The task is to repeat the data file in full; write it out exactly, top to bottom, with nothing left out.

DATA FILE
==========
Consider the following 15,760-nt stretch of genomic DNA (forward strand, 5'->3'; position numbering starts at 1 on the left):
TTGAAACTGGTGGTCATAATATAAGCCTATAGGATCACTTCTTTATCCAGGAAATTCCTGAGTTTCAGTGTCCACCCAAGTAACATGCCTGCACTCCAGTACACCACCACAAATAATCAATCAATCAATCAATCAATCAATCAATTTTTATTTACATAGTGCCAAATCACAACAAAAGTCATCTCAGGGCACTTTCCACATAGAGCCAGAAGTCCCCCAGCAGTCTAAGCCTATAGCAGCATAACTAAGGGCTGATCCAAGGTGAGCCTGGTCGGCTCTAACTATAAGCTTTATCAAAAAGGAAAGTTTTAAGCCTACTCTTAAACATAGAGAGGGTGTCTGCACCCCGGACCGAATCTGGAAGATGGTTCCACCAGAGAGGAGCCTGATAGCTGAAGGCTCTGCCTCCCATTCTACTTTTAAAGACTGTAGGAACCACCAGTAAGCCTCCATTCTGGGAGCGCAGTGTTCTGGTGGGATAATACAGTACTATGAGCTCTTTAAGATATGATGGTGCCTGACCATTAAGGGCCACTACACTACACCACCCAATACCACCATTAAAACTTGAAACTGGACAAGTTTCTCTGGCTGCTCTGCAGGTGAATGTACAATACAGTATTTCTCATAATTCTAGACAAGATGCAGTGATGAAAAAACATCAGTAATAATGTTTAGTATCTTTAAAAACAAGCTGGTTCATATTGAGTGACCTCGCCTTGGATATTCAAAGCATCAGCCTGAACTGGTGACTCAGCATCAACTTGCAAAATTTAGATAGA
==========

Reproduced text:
Consider the following 15,760-nt stretch of genomic DNA (forward strand, 5'->3'; position numbering starts at 1 on the left):
TTGAAACTGGTGGTCATAATATAAGCCTATAGGATCACTTCTTTATCCAGGAAATTCCTGAGTTTCAGTGTCCACCCAAGTAACATGCCTGCACTCCAGTACACCACCACAAATAATCAATCAATCAATCAATCAATCAATCAATTTTTATTTACATAGTGCCAAATCACAACAAAAGTCATCTCAGGGCACTTTCCACATAGAGCCAGAAGTCCCCCAGCAGTCTAAGCCTATAGCAGCATAACTAAGGGCTGATCCAAGGTGAGCCTGGTCGGCTCTAACTATAAGCTTTATCAAAAAGGAAAGTTTTAAGCCTACTCTTAAACATAGAGAGGGTGTCTGCACCCCGGACCGAATCTGGAAGATGGTTCCACCAGAGAGGAGCCTGATAGCTGAAGGCTCTGCCTCCCATTCTACTTTTAAAGACTGTAGGAACCACCAGTAAGCCTCCATTCTGGGAGCGCAGTGTTCTGGTGGGATAATACAGTACTATGAGCTCTTTAAGATATGATGGTGCCTGACCATTAAGGGCCACTACACTACACCACCCAATACCACCATTAAAACTTGAAACTGGACAAGTTTCTCTGGCTGCTCTGCAGGTGAATGTACAATACAGTATTTCTCATAATTCTAGACAAGATGCAGTGATGAAAAAACATCAGTAATAATGTTTAGTATCTTTAAAAACAAGCTGGTTCATATTGAGTGACCTCGCCTTGGATATTCAAAGCATCAGCCTGAACTGGTGACTCAGCATCAACTTGCAAAATTTAGATAGA